Pheu Thai Fully Cooperating With Junta, Former MP Assures Prayuth

NCPO chairman and PM Prayuth Chan-ocha giving a lecture about reforms in Thailand, 4 September 2014.

BANGKOK — The former ruling Pheu Thai Party is not plotting against the military junta that ousted its government in May, a former Pheu Thai politician said today.

"Please rest assured that no one in the Pheu Thai Party will obstruct the workings of the government or the NCPO," said former Pheu Thai MP Somkid Cheuwong, using an acronym for the junta's National Council for Peace and Order (NCPO). 

Somkid was responding to allegations made by NCPO leader and Prime Minister Prayuth Chan-ocha that there is an "underground movement" intent on undermining the junta's grip over Thailand. 

"I don't know if the Prime Minister meant Pheu Thai Party when he mentioned an underground movement," Somkid said. "If he does, I'd like to assure him not to worry. Please relax … I'd like the government to continue their administration of the nation.

The former lawmaker also expressed confidence that the military-backed government will be able to work efficiently without any opposition to scrutinize or obstruct their works.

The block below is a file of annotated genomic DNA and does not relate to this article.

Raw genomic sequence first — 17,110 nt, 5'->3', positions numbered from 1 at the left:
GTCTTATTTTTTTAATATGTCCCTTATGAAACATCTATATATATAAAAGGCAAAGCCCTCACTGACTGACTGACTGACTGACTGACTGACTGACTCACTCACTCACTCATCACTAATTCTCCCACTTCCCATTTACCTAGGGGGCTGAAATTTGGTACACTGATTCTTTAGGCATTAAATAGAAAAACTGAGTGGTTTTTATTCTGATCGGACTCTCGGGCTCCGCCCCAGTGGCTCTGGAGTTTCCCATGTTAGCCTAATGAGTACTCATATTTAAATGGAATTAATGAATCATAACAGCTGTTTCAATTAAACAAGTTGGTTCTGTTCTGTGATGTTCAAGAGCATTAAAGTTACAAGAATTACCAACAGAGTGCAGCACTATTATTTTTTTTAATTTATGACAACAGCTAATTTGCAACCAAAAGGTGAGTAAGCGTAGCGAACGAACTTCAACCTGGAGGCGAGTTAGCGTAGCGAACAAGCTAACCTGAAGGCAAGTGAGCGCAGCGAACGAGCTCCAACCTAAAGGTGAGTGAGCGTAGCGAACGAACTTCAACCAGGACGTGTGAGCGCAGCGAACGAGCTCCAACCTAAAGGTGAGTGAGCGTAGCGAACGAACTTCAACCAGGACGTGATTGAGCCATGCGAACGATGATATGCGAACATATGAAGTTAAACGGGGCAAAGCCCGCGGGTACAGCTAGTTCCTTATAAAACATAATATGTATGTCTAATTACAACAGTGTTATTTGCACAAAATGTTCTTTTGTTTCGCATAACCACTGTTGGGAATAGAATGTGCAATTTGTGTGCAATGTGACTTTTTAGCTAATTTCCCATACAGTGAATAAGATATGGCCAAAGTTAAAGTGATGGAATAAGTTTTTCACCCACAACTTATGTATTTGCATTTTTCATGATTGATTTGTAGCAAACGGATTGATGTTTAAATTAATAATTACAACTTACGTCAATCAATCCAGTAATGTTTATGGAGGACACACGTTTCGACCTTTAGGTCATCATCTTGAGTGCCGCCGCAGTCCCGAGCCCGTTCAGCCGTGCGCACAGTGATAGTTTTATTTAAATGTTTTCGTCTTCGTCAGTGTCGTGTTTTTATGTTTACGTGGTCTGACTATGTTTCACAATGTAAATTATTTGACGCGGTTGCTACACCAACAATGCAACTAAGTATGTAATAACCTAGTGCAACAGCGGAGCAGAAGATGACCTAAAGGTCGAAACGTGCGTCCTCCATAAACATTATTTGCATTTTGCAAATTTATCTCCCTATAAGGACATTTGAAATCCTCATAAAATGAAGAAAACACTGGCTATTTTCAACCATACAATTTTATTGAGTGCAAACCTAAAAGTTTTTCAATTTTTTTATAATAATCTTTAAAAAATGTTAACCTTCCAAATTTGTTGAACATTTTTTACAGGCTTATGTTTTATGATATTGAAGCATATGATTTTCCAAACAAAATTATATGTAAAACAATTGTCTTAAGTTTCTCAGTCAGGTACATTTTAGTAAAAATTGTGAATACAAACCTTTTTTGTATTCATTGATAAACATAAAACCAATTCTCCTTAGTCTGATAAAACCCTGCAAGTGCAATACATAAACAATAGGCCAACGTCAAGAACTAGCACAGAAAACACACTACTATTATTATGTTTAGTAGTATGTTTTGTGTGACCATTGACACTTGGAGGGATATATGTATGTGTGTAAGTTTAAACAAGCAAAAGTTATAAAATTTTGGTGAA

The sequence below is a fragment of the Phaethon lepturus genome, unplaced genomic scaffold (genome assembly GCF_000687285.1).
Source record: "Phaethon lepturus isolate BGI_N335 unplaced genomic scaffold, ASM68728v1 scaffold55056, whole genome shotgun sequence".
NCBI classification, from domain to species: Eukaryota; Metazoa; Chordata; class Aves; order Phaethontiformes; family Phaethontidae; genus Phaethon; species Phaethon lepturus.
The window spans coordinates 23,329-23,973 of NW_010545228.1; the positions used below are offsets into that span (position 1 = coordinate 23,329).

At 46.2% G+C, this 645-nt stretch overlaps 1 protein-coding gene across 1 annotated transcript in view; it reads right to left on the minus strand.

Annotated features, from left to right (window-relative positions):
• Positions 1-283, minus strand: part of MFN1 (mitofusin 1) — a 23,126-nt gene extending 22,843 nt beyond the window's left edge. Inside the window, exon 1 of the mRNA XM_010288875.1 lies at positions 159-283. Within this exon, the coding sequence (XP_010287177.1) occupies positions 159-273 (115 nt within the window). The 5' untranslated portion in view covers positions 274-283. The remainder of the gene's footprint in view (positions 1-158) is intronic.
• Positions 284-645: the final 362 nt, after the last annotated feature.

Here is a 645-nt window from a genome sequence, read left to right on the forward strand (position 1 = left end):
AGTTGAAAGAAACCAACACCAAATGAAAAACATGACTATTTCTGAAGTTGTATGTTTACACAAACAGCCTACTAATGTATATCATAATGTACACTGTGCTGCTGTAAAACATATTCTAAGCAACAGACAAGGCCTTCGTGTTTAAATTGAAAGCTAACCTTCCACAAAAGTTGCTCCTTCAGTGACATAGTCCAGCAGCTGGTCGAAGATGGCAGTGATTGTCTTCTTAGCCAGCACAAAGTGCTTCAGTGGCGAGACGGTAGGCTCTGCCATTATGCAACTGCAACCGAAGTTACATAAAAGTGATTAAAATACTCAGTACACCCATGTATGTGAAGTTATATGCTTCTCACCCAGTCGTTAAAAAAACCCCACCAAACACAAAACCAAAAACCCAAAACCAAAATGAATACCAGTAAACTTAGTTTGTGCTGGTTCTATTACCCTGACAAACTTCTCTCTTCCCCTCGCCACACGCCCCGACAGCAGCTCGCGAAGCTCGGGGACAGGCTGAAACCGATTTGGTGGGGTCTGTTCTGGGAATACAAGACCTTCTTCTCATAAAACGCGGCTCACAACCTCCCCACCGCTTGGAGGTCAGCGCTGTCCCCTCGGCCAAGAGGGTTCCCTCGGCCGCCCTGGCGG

"I think the government will find it easier to work in this atmosphere," Somkid said.

Gen. Prayuth, who recently retired as commander-in-chief of the Royal Thai Army, declared martial law and staged a coup against the Pheu Thai-led government on 22 May, following six months of street protests aimed at toppling the administration. 

After the coup, the NCPO banned all political activities, summoned and briefly detained hundreds of politicians and activists deemed sympathetic to Pheu Thai, and announced that an election will not be held until "national reforms" and "national reconciliation" are completed. 

Despite previous threats of a mass uprising in the event of a coup, many Pheu Thai leaders have chosen to take a low profile under the junta’s rule. A few Pheu Thai politicians, such as former minister Jarupong Ruengsuwan, fled the country and formed an anti-coup organisation in exile, but much of the party leadership has distanced themselves from the effort. 

Nevertheless, the military junta claimed it must retain martial law over the country to prevent an unspecified "underground movement" from wreaking havoc. 


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